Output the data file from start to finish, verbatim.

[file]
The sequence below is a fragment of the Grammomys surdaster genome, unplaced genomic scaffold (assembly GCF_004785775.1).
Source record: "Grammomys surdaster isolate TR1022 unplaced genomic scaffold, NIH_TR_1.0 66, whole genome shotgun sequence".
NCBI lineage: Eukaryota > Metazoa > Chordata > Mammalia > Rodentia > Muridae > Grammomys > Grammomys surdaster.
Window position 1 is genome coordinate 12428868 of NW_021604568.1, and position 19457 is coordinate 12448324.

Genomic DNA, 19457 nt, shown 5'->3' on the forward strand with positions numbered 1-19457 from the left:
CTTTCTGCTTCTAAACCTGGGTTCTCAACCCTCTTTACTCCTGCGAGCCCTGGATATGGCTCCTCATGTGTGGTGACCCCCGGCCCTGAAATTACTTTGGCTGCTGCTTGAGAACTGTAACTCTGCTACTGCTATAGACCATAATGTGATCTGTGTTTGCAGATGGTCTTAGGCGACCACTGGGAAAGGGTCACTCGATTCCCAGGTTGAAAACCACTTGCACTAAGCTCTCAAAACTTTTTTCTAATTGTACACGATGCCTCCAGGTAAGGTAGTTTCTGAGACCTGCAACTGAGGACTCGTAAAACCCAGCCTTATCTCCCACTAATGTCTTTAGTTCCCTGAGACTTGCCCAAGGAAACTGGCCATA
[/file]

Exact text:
The sequence below is a fragment of the Grammomys surdaster genome, unplaced genomic scaffold (assembly GCF_004785775.1).
Source record: "Grammomys surdaster isolate TR1022 unplaced genomic scaffold, NIH_TR_1.0 66, whole genome shotgun sequence".
NCBI lineage: Eukaryota > Metazoa > Chordata > Mammalia > Rodentia > Muridae > Grammomys > Grammomys surdaster.
Window position 1 is genome coordinate 12428868 of NW_021604568.1, and position 19457 is coordinate 12448324.

Genomic DNA, 19457 nt, shown 5'->3' on the forward strand with positions numbered 1-19457 from the left:
CTTTCTGCTTCTAAACCTGGGTTCTCAACCCTCTTTACTCCTGCGAGCCCTGGATATGGCTCCTCATGTGTGGTGACCCCCGGCCCTGAAATTACTTTGGCTGCTGCTTGAGAACTGTAACTCTGCTACTGCTATAGACCATAATGTGATCTGTGTTTGCAGATGGTCTTAGGCGACCACTGGGAAAGGGTCACTCGATTCCCAGGTTGAAAACCACTTGCACTAAGCTCTCAAAACTTTTTTCTAATTGTACACGATGCCTCCAGGTAAGGTAGTTTCTGAGACCTGCAACTGAGGACTCGTAAAACCCAGCCTTATCTCCCACTAATGTCTTTAGTTCCCTGAGACTTGCCCAAGGAAACTGGCCATA